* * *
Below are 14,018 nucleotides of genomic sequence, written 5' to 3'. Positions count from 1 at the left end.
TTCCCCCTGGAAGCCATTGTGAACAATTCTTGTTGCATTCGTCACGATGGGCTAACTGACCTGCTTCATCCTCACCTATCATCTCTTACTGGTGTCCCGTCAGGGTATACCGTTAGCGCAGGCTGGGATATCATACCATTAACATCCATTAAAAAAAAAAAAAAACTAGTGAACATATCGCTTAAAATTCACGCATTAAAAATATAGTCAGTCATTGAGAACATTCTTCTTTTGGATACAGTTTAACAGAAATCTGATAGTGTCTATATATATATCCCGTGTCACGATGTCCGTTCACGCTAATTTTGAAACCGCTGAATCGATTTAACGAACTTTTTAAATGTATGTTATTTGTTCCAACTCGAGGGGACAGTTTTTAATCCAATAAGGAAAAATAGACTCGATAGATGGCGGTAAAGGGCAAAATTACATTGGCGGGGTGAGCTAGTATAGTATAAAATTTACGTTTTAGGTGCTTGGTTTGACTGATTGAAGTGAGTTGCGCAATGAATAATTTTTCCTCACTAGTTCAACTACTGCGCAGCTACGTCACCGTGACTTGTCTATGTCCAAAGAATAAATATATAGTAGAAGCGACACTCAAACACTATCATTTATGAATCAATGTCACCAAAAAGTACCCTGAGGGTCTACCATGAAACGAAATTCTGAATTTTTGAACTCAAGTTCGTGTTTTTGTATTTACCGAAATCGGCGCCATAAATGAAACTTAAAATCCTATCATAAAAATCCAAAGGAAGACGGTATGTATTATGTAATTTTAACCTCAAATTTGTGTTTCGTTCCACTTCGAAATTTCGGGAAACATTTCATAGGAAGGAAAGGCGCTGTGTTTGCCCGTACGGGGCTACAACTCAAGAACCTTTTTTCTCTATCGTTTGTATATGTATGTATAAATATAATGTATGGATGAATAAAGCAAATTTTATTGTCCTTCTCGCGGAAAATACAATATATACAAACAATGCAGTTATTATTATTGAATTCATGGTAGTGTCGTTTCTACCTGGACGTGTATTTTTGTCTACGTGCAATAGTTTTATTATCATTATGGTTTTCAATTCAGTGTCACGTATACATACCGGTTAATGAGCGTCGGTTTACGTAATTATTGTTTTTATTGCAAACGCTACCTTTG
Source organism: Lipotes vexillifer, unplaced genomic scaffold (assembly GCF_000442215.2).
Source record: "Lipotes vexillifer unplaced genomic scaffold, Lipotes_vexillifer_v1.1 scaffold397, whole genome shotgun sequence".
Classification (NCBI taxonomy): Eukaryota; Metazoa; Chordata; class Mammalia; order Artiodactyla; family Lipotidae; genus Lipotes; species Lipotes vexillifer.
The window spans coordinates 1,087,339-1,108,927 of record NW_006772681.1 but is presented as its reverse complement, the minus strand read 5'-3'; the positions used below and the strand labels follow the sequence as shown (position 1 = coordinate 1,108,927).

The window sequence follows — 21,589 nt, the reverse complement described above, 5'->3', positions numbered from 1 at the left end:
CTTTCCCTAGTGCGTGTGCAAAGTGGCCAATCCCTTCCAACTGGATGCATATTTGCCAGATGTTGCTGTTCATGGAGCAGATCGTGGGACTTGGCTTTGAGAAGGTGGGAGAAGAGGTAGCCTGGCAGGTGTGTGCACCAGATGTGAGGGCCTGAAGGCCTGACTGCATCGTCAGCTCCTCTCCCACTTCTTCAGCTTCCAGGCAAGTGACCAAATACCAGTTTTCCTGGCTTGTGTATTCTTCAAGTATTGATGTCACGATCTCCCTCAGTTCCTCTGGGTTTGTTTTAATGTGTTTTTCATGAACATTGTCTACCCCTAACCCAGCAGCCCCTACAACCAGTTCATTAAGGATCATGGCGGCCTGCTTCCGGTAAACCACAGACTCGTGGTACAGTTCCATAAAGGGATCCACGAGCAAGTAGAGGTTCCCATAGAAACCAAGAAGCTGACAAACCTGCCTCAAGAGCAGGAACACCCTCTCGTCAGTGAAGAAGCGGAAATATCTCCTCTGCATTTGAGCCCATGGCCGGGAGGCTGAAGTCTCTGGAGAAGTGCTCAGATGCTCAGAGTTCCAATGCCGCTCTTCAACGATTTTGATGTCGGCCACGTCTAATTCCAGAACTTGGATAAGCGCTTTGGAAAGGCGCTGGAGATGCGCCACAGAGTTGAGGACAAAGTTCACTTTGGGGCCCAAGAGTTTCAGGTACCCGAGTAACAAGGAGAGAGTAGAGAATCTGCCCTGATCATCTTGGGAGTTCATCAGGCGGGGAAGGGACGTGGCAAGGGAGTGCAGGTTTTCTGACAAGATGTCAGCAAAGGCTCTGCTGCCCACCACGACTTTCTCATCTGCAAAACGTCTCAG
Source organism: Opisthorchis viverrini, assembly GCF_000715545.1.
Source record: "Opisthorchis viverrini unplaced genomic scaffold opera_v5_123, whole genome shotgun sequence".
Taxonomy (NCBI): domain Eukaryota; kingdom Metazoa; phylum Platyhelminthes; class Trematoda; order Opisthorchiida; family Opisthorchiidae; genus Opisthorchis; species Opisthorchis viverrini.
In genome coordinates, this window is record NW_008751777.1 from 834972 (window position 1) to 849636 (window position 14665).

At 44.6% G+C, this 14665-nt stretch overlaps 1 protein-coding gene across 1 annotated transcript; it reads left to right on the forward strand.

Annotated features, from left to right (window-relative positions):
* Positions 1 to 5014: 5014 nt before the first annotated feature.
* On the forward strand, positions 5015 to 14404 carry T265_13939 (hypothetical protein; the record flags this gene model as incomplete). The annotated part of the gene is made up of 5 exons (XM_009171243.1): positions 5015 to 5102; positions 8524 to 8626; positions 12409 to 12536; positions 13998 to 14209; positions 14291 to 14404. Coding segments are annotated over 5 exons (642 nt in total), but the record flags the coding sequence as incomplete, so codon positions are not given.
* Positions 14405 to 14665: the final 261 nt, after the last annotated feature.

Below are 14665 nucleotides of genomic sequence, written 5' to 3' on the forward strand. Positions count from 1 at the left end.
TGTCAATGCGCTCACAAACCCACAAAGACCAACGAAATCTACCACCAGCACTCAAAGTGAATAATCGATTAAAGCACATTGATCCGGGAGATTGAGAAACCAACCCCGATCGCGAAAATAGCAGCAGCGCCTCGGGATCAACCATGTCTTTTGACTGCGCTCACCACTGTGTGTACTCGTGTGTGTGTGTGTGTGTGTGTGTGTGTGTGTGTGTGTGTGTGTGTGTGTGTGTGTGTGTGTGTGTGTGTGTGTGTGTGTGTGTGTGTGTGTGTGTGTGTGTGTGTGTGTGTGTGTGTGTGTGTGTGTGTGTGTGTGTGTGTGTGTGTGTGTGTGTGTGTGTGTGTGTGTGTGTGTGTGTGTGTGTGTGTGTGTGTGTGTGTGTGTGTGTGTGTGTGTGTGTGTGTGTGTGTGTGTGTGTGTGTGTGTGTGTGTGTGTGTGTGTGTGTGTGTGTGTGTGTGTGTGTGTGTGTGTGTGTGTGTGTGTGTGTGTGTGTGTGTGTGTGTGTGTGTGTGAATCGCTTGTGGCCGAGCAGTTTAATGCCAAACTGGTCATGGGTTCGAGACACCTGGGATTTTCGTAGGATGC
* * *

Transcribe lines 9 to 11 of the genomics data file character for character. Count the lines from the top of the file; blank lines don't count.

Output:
Source organism: Opisthorchis viverrini, assembly GCF_000715545.1.
Source record: "Opisthorchis viverrini unplaced genomic scaffold opera_v5_123, whole genome shotgun sequence".
Taxonomy (NCBI): domain Eukaryota; kingdom Metazoa; phylum Platyhelminthes; class Trematoda; order Opisthorchiida; family Opisthorchiidae; genus Opisthorchis; species Opisthorchis viverrini.